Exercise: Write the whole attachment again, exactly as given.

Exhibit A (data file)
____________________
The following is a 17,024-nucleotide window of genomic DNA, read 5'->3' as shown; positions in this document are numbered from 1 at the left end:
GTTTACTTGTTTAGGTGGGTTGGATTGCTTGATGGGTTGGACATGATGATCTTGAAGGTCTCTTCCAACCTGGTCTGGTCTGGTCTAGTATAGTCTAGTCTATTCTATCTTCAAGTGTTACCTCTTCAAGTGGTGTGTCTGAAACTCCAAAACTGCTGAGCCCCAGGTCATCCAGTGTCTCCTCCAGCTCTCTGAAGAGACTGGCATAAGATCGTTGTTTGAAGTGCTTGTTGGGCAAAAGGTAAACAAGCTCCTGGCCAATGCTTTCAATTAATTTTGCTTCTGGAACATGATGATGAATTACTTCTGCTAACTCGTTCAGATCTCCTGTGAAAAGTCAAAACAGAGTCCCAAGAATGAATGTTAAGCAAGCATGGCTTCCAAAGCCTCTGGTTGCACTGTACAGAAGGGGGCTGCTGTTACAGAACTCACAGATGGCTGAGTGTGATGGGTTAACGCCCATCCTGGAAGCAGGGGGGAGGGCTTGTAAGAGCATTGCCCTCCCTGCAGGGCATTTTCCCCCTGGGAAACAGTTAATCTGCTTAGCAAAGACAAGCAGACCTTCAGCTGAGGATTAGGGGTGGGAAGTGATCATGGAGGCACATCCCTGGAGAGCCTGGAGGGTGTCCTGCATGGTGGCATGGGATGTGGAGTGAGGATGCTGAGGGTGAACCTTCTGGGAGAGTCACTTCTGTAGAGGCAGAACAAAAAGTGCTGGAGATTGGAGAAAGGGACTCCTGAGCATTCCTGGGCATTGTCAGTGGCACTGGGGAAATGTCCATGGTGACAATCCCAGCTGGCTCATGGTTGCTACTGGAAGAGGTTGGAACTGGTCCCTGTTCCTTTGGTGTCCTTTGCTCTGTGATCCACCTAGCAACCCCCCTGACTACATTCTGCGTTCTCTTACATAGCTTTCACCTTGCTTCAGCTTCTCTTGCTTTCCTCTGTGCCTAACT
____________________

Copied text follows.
The following is a 17,024-nucleotide window of genomic DNA, read 5'->3' as shown; positions in this document are numbered from 1 at the left end:
GTTTACTTGTTTAGGTGGGTTGGATTGCTTGATGGGTTGGACATGATGATCTTGAAGGTCTCTTCCAACCTGGTCTGGTCTGGTCTAGTATAGTCTAGTCTATTCTATCTTCAAGTGTTACCTCTTCAAGTGGTGTGTCTGAAACTCCAAAACTGCTGAGCCCCAGGTCATCCAGTGTCTCCTCCAGCTCTCTGAAGAGACTGGCATAAGATCGTTGTTTGAAGTGCTTGTTGGGCAAAAGGTAAACAAGCTCCTGGCCAATGCTTTCAATTAATTTTGCTTCTGGAACATGATGATGAATTACTTCTGCTAACTCGTTCAGATCTCCTGTGAAAAGTCAAAACAGAGTCCCAAGAATGAATGTTAAGCAAGCATGGCTTCCAAAGCCTCTGGTTGCACTGTACAGAAGGGGGCTGCTGTTACAGAACTCACAGATGGCTGAGTGTGATGGGTTAACGCCCATCCTGGAAGCAGGGGGGAGGGCTTGTAAGAGCATTGCCCTCCCTGCAGGGCATTTTCCCCCTGGGAAACAGTTAATCTGCTTAGCAAAGACAAGCAGACCTTCAGCTGAGGATTAGGGGTGGGAAGTGATCATGGAGGCACATCCCTGGAGAGCCTGGAGGGTGTCCTGCATGGTGGCATGGGATGTGGAGTGAGGATGCTGAGGGTGAACCTTCTGGGAGAGTCACTTCTGTAGAGGCAGAACAAAAAGTGCTGGAGATTGGAGAAAGGGACTCCTGAGCATTCCTGGGCATTGTCAGTGGCACTGGGGAAATGTCCATGGTGACAATCCCAGCTGGCTCATGGTTGCTACTGGAAGAGGTTGGAACTGGTCCCTGTTCCTTTGGTGTCCTTTGCTCTGTGATCCACCTAGCAACCCCCCTGACTACATTCTGCGTTCTCTTACATAGCTTTCACCTTGCTTCAGCTTCTCTTGCTTTCCTCTGTGCCTAACT